3. David, I think one other thing to add to the consideration of whether to use branching or just work from the trunk is the capability of TFS to retroactively branch. So if you are working on only one feature and even if your code is a big mess, you can go back and find the label of your last release and branch from that. I think that effectively removes the need for a single development branch. The story changes as soon as you have multiple lines of development.

    The team I’m on currently is supposed to create a branch for every feature but in practice we usually end up just running in one branch and treating it like a dev branch. Usually things seem to devolve like that I think because it just isn’t worth the hassle. Even with a DVCS I think you end up with “branching noise” that adds little value. I think the strength of DVCS comes in when you really are in a distributed environment (e.g. working on an open source project) or with distributed teams. For your standard single collocated development team, I’m not sure it adds much value.

    Comment by Uriah — January 26, 2012 @ 8:54 pm

    • I liked your observation about retroactive branching. That’s a clever technique.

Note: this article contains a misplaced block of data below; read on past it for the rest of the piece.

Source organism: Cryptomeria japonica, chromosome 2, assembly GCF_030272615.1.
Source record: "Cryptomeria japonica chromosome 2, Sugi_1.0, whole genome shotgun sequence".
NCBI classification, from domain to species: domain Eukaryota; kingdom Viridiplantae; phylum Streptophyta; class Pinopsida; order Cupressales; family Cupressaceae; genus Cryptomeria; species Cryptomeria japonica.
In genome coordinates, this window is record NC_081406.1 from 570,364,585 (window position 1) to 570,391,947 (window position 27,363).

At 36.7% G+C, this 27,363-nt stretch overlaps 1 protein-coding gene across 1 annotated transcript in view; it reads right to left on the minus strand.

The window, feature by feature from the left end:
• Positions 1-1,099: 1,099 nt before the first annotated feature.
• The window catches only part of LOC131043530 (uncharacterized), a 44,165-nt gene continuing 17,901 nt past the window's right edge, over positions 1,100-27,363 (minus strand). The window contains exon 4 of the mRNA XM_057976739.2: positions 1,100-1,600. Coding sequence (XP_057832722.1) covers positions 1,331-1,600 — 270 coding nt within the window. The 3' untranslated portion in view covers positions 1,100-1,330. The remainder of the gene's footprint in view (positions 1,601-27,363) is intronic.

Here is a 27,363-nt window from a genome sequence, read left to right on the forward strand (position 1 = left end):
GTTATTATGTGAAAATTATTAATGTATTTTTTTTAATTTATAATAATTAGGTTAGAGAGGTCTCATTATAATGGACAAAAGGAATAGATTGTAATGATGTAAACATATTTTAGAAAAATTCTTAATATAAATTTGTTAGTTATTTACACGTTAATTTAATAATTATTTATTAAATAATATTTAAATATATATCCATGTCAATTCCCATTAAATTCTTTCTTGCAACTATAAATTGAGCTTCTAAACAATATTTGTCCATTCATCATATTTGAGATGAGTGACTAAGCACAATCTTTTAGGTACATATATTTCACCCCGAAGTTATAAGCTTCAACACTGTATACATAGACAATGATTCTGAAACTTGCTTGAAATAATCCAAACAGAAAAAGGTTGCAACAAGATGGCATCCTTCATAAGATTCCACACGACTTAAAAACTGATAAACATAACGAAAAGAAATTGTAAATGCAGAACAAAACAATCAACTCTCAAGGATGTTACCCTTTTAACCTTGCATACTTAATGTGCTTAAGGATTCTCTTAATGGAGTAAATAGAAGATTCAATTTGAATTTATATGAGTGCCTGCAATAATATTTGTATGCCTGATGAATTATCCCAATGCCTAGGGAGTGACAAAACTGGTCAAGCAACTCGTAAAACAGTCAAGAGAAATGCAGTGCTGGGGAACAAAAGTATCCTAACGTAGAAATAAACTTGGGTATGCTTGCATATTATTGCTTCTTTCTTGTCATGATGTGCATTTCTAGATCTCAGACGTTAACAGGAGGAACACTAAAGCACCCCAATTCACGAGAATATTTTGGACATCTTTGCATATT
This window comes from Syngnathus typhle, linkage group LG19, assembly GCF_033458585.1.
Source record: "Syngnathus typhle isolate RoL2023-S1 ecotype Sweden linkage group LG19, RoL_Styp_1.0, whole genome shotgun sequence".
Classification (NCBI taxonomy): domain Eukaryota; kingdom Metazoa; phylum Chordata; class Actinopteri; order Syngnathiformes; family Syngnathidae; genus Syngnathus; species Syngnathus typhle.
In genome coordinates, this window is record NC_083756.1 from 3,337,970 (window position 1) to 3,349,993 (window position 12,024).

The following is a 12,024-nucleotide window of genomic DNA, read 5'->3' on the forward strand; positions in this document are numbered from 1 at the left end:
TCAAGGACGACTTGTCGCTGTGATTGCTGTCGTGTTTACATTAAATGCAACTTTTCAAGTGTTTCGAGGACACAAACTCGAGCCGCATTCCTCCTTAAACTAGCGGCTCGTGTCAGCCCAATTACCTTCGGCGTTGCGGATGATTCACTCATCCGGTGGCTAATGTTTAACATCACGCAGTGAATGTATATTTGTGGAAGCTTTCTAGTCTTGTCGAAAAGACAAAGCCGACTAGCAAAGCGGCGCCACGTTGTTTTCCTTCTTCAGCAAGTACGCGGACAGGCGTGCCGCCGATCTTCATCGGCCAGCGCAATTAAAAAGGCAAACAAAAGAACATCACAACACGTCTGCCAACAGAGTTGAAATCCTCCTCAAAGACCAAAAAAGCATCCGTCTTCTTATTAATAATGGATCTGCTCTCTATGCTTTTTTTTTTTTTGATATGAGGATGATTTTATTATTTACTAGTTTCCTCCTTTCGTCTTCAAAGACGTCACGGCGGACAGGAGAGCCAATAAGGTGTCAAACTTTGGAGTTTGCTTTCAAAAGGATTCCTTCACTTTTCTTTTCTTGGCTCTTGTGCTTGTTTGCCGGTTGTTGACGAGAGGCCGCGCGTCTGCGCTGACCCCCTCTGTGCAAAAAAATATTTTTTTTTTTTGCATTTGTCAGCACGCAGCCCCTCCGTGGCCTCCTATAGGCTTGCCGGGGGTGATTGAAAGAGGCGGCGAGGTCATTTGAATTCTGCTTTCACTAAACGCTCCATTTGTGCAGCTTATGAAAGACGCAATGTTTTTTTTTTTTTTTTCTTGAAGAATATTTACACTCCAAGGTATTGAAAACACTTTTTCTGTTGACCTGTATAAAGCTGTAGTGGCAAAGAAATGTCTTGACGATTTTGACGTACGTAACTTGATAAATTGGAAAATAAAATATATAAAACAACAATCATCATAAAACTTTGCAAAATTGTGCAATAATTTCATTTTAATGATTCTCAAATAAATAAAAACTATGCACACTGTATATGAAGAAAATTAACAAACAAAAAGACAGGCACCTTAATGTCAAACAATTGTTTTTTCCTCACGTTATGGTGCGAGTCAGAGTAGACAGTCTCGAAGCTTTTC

Regarding your current team, when you say you are “supposed” to create a branch per feature, do you mean that is a policy set by someone? I agree with your actual practice that the fewer branches the better. In this particular case, I consider the rule wrong, and your team’s practice superior. In fact, my driving principle is to reduce the delay in integration which means working in one shared branch (whether it’s a dev branch or the main trunk). So why would they establish a “preferrred” branching policy that goes against that? I would be interested in the reasoning.

      Regarding your point on the value of DVCS, I agree with your description of the context in which DVCS makes more sense and when a Centralized Version Control System makes sense.

      Comment by David Allen — January 26, 2012 @ 9:09 pm